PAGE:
Western United have secured their second win of the season following an encouraging 1-0 win over the Western Sydney Wanderers at AAMI Park.
Following the horrific scenes at the same venue as the derby the day prior, it was a far less dramatic affair both on and off the pitch.
An early goal from Aleksandar Prijovic inside the opening five minutes of the contest was enough for the home side to take all three points while the fan walk-out went in the twentieth minute saw a peaceful early exit for fans in protest of the APL’s decision for Sydney to be the league’s grand final host city.
Speaking post-game on the fan walkouts which have occurred throughout the fixtures this weekend, Aloisi said he was pleased the fans sent a message the right way following Saturday night’s incident which saw more than 150 spectators take to the pitch leaving City goalkeeper Tom Glover, referee Alex King, and a Channel 10 cameraman injured having been hit with a flare.
“[The walk-out was] peaceful, and that’s what we want, and that’s what the club wants,” Aloisi said post-game.
“The club is making sure it’s safe to come to our games, and I know there would have been people who stayed away after seeing images from last night, but we don’t want that.
“We want people to come support our club, our team, but also [support] the game in general.
“And I’m sure not only our club, but every club will make sure everyone’s safe when they come to the football.
“It was not a great incident last [night], of course, we don’t condone that, but we shouldn’t allow a minority dictate what’s going to happen to football in this country.
“Because we’re in a great position in terms of how well we did in the World Cup, a lot of those players have come through the A-League, the A-League is of a good standard.
“There’s a lot of people playing football in this country, we want people to come to the games, this is a time we should stick together and united and make sure people come and watch our football. I’m sure the league will do everything possible to make it safe, not only for the players on the pitch, the officials on the pitch, but people in the stands.”
Further commenting on the events which transpired, Aloisi stated that he understands the anger around the decision, but urged fans to remain peaceful. He also stated that while he was sickened from what occurred and that those involved needed to the ousted from the game, he urged football fans to not turn their backs on the competition.
“Of course, it hurt [seeing the incident], I felt sick watching it, I really did,” he said.
“But we won’t allow that to knock us down, I read so many messages and so many people saying that’s the end of the A-Leagues, Australian football has taken another backwards step.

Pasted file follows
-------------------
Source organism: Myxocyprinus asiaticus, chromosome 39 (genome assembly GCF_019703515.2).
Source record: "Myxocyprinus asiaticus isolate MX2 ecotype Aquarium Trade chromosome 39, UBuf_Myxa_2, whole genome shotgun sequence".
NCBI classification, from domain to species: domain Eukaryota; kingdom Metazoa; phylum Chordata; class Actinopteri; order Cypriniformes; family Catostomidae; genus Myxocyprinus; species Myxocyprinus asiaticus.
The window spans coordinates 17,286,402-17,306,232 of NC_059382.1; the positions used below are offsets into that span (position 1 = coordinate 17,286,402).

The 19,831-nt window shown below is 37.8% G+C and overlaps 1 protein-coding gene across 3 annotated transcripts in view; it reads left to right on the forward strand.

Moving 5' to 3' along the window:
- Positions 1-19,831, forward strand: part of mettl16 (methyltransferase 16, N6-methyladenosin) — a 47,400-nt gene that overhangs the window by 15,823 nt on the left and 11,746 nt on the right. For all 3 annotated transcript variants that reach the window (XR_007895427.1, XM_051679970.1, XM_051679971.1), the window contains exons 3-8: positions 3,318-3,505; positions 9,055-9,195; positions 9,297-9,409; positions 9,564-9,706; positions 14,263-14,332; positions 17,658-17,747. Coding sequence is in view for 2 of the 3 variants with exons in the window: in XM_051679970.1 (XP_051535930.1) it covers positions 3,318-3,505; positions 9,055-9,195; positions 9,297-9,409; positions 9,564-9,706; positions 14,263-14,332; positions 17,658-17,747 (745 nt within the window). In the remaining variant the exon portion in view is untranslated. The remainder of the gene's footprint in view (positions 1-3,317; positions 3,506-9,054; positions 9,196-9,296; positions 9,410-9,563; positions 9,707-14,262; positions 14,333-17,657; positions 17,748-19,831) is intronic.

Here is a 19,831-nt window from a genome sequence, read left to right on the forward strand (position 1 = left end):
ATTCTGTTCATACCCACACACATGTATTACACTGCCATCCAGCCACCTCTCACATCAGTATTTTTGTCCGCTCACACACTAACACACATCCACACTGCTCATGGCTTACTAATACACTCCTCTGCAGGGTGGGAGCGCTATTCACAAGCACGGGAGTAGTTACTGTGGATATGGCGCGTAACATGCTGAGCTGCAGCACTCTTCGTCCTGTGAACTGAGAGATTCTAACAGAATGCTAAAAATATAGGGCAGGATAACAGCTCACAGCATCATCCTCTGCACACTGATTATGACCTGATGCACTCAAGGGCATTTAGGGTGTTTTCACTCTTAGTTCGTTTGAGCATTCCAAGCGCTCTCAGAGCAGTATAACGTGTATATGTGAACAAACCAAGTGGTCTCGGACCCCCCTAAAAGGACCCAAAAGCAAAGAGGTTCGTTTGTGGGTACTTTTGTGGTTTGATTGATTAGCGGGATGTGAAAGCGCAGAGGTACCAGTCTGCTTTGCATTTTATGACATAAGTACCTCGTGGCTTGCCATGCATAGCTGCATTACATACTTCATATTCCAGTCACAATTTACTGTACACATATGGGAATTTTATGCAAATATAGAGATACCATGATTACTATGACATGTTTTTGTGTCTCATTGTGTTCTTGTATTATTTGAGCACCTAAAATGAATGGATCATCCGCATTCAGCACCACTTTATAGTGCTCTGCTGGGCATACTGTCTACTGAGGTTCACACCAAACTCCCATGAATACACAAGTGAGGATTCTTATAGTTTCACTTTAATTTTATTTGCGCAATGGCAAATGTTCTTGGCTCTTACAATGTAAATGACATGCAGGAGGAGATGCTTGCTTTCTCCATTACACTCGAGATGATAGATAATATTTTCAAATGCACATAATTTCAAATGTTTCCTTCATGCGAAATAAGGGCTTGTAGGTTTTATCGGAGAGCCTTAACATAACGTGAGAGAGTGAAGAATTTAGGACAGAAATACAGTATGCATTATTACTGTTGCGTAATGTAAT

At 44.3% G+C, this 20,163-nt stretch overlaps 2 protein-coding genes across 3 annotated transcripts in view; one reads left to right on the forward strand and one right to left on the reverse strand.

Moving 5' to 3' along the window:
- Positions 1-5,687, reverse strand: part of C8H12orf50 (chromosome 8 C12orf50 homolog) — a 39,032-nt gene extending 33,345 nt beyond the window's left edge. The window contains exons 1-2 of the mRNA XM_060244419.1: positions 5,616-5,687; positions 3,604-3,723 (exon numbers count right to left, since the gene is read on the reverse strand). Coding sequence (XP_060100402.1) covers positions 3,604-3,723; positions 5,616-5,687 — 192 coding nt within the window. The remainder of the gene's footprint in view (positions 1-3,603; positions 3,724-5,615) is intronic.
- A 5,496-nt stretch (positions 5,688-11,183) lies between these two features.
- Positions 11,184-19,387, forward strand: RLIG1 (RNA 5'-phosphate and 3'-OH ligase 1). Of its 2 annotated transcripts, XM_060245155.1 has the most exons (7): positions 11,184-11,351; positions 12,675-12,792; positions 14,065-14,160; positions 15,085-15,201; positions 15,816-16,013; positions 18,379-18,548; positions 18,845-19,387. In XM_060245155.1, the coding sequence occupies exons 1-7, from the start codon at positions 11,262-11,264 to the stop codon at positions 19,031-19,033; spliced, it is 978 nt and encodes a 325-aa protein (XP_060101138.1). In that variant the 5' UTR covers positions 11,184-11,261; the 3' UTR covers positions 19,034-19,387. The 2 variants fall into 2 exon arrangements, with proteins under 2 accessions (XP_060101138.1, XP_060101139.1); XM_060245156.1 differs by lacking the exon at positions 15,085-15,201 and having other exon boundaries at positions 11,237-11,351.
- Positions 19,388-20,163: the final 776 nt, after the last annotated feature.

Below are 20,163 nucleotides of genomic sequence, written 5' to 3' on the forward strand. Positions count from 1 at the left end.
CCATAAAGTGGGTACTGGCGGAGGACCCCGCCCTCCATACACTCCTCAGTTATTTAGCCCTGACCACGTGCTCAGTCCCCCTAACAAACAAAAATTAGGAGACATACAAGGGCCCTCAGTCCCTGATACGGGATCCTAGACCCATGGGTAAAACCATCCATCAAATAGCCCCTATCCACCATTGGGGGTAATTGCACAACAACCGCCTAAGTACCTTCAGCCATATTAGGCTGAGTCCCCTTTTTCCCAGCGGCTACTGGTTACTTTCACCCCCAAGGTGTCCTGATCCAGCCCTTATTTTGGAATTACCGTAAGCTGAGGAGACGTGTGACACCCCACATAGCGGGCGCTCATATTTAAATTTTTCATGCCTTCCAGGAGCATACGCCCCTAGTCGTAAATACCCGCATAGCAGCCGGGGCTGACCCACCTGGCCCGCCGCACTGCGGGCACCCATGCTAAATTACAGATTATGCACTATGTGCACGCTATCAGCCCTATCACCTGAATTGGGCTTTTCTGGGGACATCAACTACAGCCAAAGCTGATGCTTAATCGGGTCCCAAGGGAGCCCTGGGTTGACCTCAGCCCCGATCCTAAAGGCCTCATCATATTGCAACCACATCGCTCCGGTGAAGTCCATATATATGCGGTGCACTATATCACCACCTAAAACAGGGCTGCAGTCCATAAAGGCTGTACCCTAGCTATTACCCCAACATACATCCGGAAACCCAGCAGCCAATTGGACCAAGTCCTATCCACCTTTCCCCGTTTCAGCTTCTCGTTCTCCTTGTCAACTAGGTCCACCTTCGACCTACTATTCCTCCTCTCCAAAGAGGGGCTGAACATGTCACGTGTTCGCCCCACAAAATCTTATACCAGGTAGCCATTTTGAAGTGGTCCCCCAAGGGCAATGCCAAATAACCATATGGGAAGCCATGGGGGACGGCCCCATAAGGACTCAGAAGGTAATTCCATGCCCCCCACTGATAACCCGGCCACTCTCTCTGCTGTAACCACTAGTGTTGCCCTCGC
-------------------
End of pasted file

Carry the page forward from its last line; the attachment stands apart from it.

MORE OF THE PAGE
“We shouldn’t [let this define the league], we should get together and become stronger, and make sure the minority and the idiots that caused that issue last night stay away.
“We’re all upset about the decision…I consider myself a football fan first.
“I was 10 years old when I went to watch my club in Adelaide City play a home grand final, I was a fan then and I’m still a fan now [that I’m] still involved in the game.
“We weren’t happy, let’s demonstrate peacefully, and we don’t accept anything that happened last night.”
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Speaking on his side’s performance, Aloisi was pleased with the result, saying the belief of going back-to-back has not waned despite their slow start to the season.
“We believe we can go all the way again, we know it’s a process, it’s a long season, there are plenty [of] games to be played, we’re [also] getting a lot of players back in,” he said.
“Tongo Doumbia [made his] first start of the season and he’s still finding his legs, Tomoki Imai [made his] first start since Round One, and there are other players coming back from injury that haven’t played a lot of football [this season].
“We definitely can go on a run, there’s no doubt about that.”
Having been criticised for their poor form in the early stages of the campaign, Aloisi hit back at critics saying his side is motivated.
“We’ve been hearing mummers that there are people who don’t want to be here, they don’t want to be at the club, which is ridiculous,” he said.
“But you’re always going to get questioned when you lose, we put that to bed with the result.
“When you’re down the bottom it’s easy to start pointing fingers and looking at excuses, but they [the side] didn’t do that and they haven’t done that.
“They work hard for each other, they work well together.”
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